Today I’ll start out with a brief vocabulary lesson. There will be
a quiz at the end of class, so please pay attention.
Just kidding. There won’t be a quiz, BUT…I think you’ll find this
little rumination of mine to be worthwhile and something you can
apply in your own life.
I’ve always found it interesting that in Latin, Greek and Hebrew,
three of the most ancient and widespread western languages of
antiquity, the words for breath and spirit or soul derive from the
In Latin,the word for breath and the word for soul are masculine
and feminine forms of the same root – “anima”.
In Hebrew, “ruwach” means “air in motion”, and also spirit, breath
In Greek, “pneuma” means a “current of air” or breathing and is
also associated with spirit in its meaning.
From ancient times, humans in both the East and the West have
associated our breath with our spirit. According to Genesis, when
God created the world he breathed on it. When God created
humankind, he breathed into it to give it life and spirit.
And of course, we’re all familiar with the role that breathing
plays in Eastern traditions, such as in Pranayama (breathwork /
spiritwork practices) from India or Chi Kung (energy work) from
China, Korea and Japan.
The common theme here is the connection of our breathing to our
spirit, our soul, and our energy.
I bring this up today because it’s a good reminder and an important
When I first began to study martial arts, I learned to use my
breathing and breath control as a means to an end: to help supply
me with more energy for specific strikes or blocks; to help me
improve my endurance; to help me take blows without being hurt.
It was a mechanical approach. Certainly useful and worthwhile, but
After I was diagnosed with asthma and was having so many problems
associated with my asthma, I reinvested in my breathing and energy
practices and really began to learn more, do more, experiment more.
Again, I used what I had learned and was learning as a means to an
end: to help me overcome my asthma and return to full health and
energy, with the ability to be active and engaged again, no matter
what the activity.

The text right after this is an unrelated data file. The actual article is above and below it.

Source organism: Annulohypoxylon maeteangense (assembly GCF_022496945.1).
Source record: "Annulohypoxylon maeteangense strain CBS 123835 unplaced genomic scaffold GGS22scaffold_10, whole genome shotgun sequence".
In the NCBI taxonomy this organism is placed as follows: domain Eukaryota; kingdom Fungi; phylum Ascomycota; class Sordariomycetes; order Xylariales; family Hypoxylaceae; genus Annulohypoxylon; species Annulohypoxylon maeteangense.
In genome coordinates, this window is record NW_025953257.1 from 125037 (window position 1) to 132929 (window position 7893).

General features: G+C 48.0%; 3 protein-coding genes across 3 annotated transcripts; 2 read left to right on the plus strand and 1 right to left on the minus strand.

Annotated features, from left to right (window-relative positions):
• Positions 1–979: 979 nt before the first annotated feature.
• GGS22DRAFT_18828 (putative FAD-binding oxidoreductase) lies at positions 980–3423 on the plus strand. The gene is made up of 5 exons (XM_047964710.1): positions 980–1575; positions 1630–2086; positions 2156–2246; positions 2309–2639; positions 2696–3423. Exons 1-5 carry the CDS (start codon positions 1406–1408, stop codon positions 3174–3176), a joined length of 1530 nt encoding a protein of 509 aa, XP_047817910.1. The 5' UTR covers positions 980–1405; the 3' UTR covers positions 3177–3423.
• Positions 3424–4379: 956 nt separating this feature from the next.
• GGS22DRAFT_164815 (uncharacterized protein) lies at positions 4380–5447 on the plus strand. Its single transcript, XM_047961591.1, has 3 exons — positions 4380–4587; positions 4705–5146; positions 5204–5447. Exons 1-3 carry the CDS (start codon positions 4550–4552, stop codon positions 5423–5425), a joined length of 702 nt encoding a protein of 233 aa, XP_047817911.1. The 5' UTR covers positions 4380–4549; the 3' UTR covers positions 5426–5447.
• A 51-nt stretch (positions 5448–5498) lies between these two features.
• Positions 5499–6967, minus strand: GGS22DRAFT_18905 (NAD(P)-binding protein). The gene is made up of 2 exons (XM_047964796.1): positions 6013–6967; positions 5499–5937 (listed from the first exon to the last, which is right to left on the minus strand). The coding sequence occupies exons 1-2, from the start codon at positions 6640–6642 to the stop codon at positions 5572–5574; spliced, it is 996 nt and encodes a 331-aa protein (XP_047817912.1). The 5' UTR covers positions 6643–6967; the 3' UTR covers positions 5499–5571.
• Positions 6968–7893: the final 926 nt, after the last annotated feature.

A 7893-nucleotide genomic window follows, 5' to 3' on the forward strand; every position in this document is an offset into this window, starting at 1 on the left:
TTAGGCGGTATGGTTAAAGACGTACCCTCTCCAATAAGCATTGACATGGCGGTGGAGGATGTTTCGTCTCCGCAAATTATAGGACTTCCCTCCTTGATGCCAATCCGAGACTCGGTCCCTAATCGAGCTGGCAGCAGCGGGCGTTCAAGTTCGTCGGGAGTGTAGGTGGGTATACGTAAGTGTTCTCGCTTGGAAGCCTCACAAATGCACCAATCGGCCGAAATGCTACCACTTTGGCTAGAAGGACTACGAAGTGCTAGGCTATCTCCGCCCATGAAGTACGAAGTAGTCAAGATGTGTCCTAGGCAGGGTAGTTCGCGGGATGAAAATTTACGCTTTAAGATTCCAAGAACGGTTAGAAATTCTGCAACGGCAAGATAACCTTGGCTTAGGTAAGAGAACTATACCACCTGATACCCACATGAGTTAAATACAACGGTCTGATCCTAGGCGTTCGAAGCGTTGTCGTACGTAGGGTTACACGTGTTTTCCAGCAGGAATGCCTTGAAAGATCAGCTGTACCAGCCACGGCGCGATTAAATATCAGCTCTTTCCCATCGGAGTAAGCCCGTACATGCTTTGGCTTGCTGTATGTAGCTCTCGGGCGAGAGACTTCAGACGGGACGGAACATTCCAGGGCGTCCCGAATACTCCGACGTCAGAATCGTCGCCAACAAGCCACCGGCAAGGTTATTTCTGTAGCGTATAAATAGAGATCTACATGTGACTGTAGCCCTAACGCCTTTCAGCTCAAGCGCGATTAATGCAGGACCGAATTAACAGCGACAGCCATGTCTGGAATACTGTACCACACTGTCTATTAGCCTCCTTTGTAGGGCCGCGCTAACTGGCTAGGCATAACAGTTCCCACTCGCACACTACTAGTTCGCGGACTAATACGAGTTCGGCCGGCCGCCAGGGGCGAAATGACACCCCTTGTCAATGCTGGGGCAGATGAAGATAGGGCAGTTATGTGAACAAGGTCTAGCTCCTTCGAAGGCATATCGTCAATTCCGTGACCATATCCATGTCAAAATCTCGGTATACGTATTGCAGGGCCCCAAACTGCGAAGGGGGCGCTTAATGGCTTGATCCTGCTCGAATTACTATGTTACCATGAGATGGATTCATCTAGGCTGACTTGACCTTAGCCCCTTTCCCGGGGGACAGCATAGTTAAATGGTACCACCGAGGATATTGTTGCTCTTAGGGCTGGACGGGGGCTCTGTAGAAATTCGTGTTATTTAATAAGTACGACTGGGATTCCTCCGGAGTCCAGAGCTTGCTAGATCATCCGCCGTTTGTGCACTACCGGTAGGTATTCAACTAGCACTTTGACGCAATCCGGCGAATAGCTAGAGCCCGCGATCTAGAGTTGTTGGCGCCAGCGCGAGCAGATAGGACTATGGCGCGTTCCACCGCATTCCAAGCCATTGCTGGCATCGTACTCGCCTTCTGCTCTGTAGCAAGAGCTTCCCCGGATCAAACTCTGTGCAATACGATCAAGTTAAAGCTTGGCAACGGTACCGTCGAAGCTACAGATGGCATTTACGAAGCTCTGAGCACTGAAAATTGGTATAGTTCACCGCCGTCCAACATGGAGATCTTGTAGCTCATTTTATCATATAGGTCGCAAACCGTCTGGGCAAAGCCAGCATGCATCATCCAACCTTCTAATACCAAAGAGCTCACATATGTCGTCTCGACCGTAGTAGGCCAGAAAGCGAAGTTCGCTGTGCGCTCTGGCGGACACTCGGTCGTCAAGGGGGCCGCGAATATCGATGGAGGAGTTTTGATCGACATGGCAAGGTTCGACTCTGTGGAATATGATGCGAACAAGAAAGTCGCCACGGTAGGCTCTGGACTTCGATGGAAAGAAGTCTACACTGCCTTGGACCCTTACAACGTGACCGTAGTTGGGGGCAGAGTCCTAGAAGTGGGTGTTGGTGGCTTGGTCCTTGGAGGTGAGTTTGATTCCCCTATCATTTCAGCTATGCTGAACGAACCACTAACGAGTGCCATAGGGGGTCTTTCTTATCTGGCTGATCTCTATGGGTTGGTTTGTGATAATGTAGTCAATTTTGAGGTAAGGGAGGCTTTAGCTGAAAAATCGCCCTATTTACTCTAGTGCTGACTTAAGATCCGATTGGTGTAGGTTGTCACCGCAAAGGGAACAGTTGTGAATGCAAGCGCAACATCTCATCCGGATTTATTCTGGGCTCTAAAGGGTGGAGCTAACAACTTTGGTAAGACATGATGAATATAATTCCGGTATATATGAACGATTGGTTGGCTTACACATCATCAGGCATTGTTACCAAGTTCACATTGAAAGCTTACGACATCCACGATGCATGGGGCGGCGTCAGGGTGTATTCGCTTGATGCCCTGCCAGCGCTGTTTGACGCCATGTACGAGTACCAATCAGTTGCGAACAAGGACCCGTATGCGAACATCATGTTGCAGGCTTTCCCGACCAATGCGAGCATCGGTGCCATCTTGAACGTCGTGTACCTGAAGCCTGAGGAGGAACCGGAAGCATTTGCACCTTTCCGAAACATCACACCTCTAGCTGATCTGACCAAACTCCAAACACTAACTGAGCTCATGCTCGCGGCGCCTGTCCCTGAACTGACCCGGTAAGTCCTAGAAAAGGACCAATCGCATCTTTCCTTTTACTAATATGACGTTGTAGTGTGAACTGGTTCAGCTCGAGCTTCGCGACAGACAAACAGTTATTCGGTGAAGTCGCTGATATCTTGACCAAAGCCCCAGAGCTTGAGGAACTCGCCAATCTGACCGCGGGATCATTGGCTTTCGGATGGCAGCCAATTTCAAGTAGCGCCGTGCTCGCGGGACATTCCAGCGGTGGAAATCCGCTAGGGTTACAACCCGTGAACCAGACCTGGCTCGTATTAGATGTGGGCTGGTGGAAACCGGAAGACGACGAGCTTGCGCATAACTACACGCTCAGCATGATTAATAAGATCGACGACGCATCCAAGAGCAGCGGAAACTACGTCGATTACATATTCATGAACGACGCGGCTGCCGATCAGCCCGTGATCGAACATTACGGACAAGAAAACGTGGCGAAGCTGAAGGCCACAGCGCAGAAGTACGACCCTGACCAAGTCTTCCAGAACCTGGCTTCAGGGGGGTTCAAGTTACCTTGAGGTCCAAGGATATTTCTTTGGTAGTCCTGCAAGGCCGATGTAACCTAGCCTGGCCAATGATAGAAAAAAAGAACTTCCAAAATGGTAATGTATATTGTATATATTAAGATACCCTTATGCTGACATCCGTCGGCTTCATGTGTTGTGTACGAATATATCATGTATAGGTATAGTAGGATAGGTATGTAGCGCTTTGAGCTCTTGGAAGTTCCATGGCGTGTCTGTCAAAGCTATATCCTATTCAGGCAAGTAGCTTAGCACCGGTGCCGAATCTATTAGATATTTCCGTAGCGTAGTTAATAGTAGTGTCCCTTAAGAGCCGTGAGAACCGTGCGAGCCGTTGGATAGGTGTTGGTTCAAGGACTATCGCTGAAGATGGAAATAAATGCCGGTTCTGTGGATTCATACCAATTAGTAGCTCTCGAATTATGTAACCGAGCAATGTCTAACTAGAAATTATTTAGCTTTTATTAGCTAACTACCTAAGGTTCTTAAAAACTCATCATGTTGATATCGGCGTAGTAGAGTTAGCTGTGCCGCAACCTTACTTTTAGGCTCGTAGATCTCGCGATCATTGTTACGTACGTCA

This was certainly useful and worthwhile and helped me restore my
health and quality of life. But it was still a mechanical approach.
In the years since then, I have continued to learn, practice, teach.
I have continued to use my breathing practice and energy exercises
as a means to an end.
But…I have also discovered another dimension that breathing and
energy exercises bring into my life.
It’s the fusion of breath and breathing with energy and spirit.
I feel a noticeable difference on those (few) days when I don’t
devote at least a few minutes to breathing.
Not only do I feel less energetic. I also feel less confident,
less sure of things. I can get a little moody. Not bad, and
maybe not even something that other people would notice. But I
notice, which is important.
My message to you is this:
Devote a little time each day to your breathing, to visualizing,
and to cultivating your energy.
(If you’re not sure how, or where to begin, I offer several
programs at the Best Breathing Exercises website that can help
you – http://www.bestbreathingexercises.com/.)
You might start your practice with a means to an end: to gain
more energy, to help overcome asthma or anxiety, to help transform
stress, to help you lose weight.
And that’s OK. Having a purpose or goal for your practice is
important and beneficial.
But keep in mind, even if in the back of your head, that your
breathing and energy exercises also offer you benefits and
meaning beyond simply the mechanical or the goal.
Set aside this time and this practice for yourself. You’ll be
richly rewarded on multiple dimensions.
You Can Do It!
“Best Breathing Exercises: Transform Body Mind and Spirit with
Dynamic Energy Exercise!”
Copyright, Karen Van Ness, 2011
**The contents of this daily email are not to be considered as
medical advice. Always consult a physician before beginning or
changing any health or fitness regimen.**
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